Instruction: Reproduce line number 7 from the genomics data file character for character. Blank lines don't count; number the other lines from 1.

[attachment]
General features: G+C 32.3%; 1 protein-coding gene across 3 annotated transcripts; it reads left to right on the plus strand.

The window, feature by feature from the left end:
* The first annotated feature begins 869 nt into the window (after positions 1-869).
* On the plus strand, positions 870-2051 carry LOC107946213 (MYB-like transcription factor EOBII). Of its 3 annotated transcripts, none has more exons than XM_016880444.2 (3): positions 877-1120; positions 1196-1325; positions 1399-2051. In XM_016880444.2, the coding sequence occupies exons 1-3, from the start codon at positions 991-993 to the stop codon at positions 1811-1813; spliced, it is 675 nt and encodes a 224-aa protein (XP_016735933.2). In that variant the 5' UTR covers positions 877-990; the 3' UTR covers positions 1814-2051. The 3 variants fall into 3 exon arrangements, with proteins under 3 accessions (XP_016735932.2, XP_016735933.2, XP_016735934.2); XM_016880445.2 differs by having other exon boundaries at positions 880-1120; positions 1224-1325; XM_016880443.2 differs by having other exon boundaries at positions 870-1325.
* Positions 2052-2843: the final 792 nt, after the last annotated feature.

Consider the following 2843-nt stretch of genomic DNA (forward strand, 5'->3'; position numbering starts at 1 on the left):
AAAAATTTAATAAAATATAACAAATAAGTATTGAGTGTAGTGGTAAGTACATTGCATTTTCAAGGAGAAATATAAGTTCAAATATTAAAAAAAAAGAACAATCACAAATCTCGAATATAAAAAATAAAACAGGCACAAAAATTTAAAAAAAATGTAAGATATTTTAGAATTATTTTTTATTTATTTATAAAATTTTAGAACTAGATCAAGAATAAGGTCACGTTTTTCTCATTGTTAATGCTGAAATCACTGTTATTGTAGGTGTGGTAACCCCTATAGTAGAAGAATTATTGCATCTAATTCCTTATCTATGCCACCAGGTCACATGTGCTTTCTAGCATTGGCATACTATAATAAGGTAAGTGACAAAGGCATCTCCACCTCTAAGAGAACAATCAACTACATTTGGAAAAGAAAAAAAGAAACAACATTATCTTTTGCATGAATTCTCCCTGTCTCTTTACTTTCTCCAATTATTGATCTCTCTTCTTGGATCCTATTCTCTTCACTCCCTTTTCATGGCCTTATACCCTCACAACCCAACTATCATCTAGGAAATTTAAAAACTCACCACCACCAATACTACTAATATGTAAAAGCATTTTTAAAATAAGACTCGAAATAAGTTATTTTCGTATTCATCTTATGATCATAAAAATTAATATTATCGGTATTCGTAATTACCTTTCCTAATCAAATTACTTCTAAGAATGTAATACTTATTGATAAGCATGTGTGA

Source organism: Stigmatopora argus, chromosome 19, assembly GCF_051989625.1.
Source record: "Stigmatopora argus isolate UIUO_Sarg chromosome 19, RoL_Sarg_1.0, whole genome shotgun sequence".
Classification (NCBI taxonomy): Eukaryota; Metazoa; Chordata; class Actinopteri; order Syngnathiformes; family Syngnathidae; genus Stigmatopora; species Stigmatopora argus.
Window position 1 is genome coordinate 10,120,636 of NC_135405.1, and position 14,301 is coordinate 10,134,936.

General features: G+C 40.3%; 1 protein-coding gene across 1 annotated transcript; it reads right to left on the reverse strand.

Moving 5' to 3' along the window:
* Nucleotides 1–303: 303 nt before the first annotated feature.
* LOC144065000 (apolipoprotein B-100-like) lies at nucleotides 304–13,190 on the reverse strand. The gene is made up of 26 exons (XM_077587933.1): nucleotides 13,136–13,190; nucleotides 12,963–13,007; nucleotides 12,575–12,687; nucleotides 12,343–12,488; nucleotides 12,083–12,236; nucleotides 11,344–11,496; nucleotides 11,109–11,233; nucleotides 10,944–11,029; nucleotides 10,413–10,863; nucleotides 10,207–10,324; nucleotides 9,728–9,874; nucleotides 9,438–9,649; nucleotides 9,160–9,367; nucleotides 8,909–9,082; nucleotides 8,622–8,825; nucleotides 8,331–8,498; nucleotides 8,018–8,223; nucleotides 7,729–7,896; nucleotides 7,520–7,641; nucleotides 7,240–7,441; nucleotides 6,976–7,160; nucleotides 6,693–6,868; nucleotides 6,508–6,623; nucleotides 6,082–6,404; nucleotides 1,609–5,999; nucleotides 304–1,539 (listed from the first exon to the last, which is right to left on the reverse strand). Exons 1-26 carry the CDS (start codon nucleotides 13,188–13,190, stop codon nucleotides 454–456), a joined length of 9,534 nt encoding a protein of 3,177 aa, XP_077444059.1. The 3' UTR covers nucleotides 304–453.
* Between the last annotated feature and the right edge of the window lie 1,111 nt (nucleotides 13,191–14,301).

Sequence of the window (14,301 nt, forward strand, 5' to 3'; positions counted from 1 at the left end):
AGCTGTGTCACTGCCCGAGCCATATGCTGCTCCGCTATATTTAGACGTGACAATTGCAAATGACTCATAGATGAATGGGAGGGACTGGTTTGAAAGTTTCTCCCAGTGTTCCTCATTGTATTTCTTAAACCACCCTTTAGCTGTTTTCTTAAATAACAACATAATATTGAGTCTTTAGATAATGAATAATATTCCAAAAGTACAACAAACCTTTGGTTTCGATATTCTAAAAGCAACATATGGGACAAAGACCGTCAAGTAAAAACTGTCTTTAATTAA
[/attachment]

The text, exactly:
AAAAATTTAATAAAATATAACAAATAAGTATTGAGTGTAGTGGTAAGTACATTGCATTTTCAAGGAGAAATATAAGTTCAAATATTAAAAAAAAAGAACAATCACAAATCTCGAATATAAAAAATAAAACAGGCACAAAAATTTAAAAAAAATGTAAGATATTTTAGAATTATTTTTTATTTATTTATAAAATTTTAGAACTAGATCAAGAATAAGGTCACGTTTTTCTCATTGTTAATGCTGAAATCACTGTTATTGTAGGTGTGGTAACCCCTATAGTAGAAGAATTATTGCATCTAATTCCTTATCTATGCCACCAGGTCACATGTGCTTTCTAGCATTGGCATACTATAATAAGGTAAGTGACAAAGGCATCTCCACCTCTAAGAGAACAATCAACTACATTTGGAAAAGAAAAAAAGAAACAACATTATCTTTTGCATGAATTCTCCCTGTCTCTTTACTTTCTCCAATTATTGATCTCTCTTCTTGGATCCTATTCTCTTCACTCCCTTTTCATGGCCTTATACCCTCACAACCCAACTATCATCTAGGAAATTTAAAAACTCACCACCACCAATACTACTAATATGTAAAAGCATTTTTAAAATAAGACTCGAAATAAGTTATTTTCGTATTCATCTTATGATCATAAAAATTAATATTATCGGTATTCGTAATTACCTTTCCTAATCAAATTACTTCTAAGAATGTAATACTTATTGATAAGCATGTGTGA